I have a theory that there is a clear fault line in British public life.
On the one side is those people who are drawn to our traditional institutions. They like to belong, and they tend to be suspicious of action, initiative and ideas.
On the other side is the people who don’t care much for our traditional institutions. They are attracted to progressive American thinkers, psychology, science and business.
When I saw that the Houses of Parliament (stuffy British institution) was organising a TEDx (New Age Californian conference format) I hoped that my theory was going to be challenged or discredited.
In fact the tension ran through the whole event.
The first jarring moment was when Lord Hennessy (old school) talked about George Orwell’s observations on the abuse of language in politics. He updated Orwell’s observations and suggested ‘visions’ were for mystics. This sent an uncomfortable rustle through the audience. TEDsters believe in visions. They cropped up many times during the day.
Rita Clifton (Chairman of Interbrand) referred to them. She was talking about the weakness of political brands. I found myself agreeing with her. Join a political party and you’ll find at a local level they struggle to organise croissants for a coffee morning.
But I also agreed with Rory Stewart MP, who was later asked why political parties were so weak as brands. And he said it was because they weren’t brands. Talk of ‘brands’ is vaguely distasteful in traditional English circles.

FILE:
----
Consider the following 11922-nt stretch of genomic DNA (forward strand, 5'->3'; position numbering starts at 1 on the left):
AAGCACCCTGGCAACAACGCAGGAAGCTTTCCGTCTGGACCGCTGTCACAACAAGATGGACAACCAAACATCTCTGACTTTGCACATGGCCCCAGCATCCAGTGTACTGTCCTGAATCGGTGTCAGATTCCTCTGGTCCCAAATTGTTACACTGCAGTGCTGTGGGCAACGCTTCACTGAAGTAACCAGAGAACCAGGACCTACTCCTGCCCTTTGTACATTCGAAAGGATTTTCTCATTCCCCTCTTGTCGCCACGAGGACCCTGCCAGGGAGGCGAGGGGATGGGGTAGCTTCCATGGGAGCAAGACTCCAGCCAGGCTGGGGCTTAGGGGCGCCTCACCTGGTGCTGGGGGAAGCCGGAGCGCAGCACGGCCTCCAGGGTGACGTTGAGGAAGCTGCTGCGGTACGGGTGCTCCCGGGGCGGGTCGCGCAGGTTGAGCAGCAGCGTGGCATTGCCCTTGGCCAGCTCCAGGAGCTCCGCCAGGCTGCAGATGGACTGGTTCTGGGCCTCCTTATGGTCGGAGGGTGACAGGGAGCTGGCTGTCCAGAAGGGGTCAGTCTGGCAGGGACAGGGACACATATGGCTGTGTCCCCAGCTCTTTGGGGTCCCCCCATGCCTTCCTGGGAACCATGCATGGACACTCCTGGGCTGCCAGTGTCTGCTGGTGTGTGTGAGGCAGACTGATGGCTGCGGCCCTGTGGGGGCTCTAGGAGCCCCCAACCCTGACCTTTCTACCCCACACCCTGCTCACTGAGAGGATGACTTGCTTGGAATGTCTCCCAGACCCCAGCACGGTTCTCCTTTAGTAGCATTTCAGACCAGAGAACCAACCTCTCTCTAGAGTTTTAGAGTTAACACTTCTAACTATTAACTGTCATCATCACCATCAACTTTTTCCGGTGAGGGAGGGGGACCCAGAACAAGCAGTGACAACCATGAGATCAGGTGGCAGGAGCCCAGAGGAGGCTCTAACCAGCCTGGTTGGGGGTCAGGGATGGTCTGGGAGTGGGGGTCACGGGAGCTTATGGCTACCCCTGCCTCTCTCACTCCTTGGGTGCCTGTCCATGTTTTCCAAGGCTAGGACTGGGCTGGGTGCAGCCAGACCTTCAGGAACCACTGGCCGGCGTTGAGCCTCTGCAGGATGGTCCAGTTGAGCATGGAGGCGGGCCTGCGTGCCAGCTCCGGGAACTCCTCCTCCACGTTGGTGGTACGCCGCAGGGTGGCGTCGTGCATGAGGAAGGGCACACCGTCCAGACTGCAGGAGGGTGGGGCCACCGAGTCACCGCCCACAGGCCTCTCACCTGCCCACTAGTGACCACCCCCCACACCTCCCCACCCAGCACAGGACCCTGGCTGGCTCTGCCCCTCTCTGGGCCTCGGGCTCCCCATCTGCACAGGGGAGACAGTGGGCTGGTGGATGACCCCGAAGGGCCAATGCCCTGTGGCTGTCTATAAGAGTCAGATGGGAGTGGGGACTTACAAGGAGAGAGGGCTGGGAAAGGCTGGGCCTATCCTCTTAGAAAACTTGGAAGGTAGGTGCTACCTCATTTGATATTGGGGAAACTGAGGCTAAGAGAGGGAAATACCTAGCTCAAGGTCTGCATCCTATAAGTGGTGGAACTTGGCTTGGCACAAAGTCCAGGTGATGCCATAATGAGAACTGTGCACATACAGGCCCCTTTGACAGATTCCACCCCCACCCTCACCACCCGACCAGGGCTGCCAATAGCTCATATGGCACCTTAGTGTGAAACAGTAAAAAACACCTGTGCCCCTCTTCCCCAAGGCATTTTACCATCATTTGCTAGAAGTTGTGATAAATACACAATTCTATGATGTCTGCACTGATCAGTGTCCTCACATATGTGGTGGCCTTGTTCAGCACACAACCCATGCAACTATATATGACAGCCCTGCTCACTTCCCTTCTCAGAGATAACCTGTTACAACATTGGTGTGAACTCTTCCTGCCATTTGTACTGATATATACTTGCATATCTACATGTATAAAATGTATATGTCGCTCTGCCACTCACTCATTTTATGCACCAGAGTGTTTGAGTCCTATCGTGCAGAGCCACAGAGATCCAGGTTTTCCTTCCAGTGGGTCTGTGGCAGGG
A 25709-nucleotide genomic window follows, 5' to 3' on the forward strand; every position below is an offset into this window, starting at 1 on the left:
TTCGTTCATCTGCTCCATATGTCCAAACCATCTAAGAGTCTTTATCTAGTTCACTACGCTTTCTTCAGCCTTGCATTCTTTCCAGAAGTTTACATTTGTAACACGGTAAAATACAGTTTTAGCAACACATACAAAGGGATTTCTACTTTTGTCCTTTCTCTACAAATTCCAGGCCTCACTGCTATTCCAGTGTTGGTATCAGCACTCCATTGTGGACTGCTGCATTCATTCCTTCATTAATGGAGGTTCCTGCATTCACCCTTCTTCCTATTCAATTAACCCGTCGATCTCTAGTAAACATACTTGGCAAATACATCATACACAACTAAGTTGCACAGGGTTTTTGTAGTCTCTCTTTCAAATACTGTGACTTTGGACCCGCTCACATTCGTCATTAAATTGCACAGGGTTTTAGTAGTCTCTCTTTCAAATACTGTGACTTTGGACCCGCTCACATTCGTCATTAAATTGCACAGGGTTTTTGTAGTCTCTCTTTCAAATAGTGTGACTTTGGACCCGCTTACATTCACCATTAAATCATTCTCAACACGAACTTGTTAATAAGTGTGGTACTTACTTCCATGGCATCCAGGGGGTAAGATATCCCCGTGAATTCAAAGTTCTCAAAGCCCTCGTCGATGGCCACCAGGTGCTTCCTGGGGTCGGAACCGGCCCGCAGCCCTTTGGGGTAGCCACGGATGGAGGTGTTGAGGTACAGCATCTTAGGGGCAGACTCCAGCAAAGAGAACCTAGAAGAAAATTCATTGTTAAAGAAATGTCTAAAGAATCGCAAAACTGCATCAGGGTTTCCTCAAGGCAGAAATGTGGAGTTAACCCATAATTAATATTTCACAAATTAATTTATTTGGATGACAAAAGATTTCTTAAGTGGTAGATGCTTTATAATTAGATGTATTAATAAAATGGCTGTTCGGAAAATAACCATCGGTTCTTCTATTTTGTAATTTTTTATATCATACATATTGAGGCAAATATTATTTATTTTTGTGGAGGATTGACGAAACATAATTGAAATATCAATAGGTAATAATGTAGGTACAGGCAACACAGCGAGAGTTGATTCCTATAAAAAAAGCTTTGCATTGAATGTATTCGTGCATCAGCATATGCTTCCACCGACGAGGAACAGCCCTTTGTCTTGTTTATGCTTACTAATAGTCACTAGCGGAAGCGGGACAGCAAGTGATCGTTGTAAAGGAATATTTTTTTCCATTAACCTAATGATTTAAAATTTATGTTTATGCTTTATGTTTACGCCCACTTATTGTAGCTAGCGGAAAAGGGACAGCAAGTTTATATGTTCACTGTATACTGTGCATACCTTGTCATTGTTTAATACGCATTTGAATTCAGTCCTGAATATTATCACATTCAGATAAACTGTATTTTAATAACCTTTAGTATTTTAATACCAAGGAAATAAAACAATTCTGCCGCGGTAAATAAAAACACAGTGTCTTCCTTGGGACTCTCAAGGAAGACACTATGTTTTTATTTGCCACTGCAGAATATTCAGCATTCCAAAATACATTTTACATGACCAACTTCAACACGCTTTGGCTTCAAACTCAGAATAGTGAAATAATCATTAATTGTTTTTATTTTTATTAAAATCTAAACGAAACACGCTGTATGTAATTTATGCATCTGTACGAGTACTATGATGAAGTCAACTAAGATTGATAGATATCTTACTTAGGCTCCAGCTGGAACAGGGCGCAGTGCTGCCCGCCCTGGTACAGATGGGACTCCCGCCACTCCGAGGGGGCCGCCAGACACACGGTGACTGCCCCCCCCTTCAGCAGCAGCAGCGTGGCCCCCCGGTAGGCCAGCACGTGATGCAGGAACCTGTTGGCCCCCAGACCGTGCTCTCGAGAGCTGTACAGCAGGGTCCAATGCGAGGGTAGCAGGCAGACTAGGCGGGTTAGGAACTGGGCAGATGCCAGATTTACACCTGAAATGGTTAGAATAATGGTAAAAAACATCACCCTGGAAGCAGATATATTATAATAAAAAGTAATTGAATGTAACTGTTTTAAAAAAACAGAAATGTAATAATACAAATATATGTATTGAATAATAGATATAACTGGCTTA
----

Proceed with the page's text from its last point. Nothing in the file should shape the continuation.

Rory Stewart is a peculiar individual. He’s studied at the Dragon, Eton and Balliol, but he’s very relaxed about the power of institutions, and thus he manages to bestride the fault line I described earlier.
The wonderful thing about TEDxHousesofParliament was that we had the ‘magic, mystery and authority’ of British political life from speakers who talked about the history of the Banqueting House, the Sumptuary laws in Elizabethan England and the deathwatch beetle in Westminster Hall, juxtaposed with talks about Occupy, Human Rights and the democratic impulses of swarms of bees.
When Clare Hughes, an architect, explained why the Palace of Westminster was no longer fit for purpose, and that we should look to build something like Holyrood, I was very surprised. It’s an eminently sensible suggestion, but it’s a kind of blasphemy to all those who cherish our tradition and heritage. The British like to be romantic first and practical second.
There was a problem with the event. TEDx Houses of Parliament represented tradition and innovation on stage, but the old school political class: MPs, party workers or think tankers were nowhere to be seen in the audience. Journalists were absent, too. I found no reports of the event in the national press.
The strapline of TED is ‘ideas worth spreading’. That means it’s an evangelical organisation. We were encouraged to introduce ourselves to our neighbours, and the talks were sandwiched between musical performances. We ended up singing ‘Amazing Grace’ along with the London Oriana Choir.
It was my first TED and it was a marathon. We had three sessions lasting 90 minutes each. That’s like a triple bill at the cinema. But I was never bored. The quality of the speakers was exceptionally high, the only think that there could have been more of was humour.
I wrote an article last year suggesting Party Conferences need to borrow from the TED format. The difference is, at the Party Conferences nobody goes to listen to the speakers, they go for the drink and socialising. It was perhaps entirely appropriate that the refreshments at TEDxHouses of Parliament were awful. Bottles of water, organic lemonade and inappropriate snacks, not a singled cup of tea or coffee between 1pm and 7pm.
There were frequent references to how the venue, the Banqueting House, was where Charles I had been beheaded. It was also where Charles II had been restored. I left thinking the TEDsters could start a revolution, but history warns that inertia and a poverty of imagination will always win in the end.